It was too simple. Black and white, with a drawing and some type, from a distance, it had the feel of an old school punk flyer. Upon closer inspection, it turned out to be solidarity demo flyer, to support Occupy Gezi. Sporting Turkish hashtags (“DiREGEZI”) it could not have been more contemporary, either. Yet, written at the bottom was a distinctly identifiable German phrase: Wir Sind Das Volk (“We are the people.”)
Most recently identified as a slogan of 1989-era pro-democracy protestors in the former DDR, the phrase has complex historical roots – it was also used by East Germany’s Communist government -as well as alluding to, unfortunately, the Third Reich (‘Das Volk.”) Considering the events that have taken place in Istanbul the last few days, it’s not hard to imagine this particular invocation is of the pro-democracy, 1989 variety.
Still, for Berliners, accustomed to seeing Turkish-language political flyers, the simplicity was a surprise. Traditionally design-heavy and colorful, displaying the influence of 1920s Soviet poster art, leftwing street media, aimed at German Turks, is easily identifiable. Take, for example, the Marxist-Leninistische Kommunistiche Partei Türkei Nordkurdistan flyer, above. Posted outside my flat last month, on a city utility box, all of the aformentioned elements are employed.
Frequently mixed in with other types of flyers (in this photo, music adverts) in Berlin, Turkish political posters are often indistinguishable from what’s going on around them. So what if they’re in another language. All the other flyers seem to be aimed at Anglos, or so it appears. Particularly for band gigs, or DJ nights. “Turkish is the language of the left,” a visiting American friend once joked, as he photographed a similar display. “English, however, appears reserved for the arts.”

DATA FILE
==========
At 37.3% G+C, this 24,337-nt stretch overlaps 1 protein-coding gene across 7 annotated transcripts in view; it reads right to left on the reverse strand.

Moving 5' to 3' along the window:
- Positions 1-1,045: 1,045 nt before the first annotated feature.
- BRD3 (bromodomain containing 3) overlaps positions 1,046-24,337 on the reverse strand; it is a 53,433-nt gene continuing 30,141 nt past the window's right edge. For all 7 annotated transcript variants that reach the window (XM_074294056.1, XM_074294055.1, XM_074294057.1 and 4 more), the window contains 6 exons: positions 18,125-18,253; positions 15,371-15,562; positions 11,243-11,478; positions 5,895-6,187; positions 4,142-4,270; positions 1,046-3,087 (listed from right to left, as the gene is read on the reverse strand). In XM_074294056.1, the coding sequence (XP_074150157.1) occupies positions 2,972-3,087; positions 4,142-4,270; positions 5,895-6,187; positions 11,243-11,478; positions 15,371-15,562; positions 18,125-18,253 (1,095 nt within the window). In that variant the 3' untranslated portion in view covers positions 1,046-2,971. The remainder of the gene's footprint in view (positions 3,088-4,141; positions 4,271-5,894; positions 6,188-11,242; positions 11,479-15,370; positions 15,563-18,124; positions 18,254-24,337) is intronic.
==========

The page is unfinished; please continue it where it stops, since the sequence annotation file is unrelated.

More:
Well, not for all of them. Music, perhaps, but when it comes to film adverts, these sorts of generalizations are more easy to break down. This flyer, posted last fall, near Hermannplatz, is for a documentary about the 1980 military coup in Turkey. Though equally colorful, it lacks the overly didactic element, typical of the communist posters, despite its use of photos of victims of military rule.
For those surprised by the recent upheaval in Turkey, the abundance of flyers like this, in European cities with large Turkish communities, is instructive. Turkish immigration is not just economic. There’s also an obvious political dimension to it. Though one might be inclined to ascribe such sentiment to Berlin, one can find many similar advert and street art elsewhere in Germany.
Photographs and commentary courtesy of Joel Schalit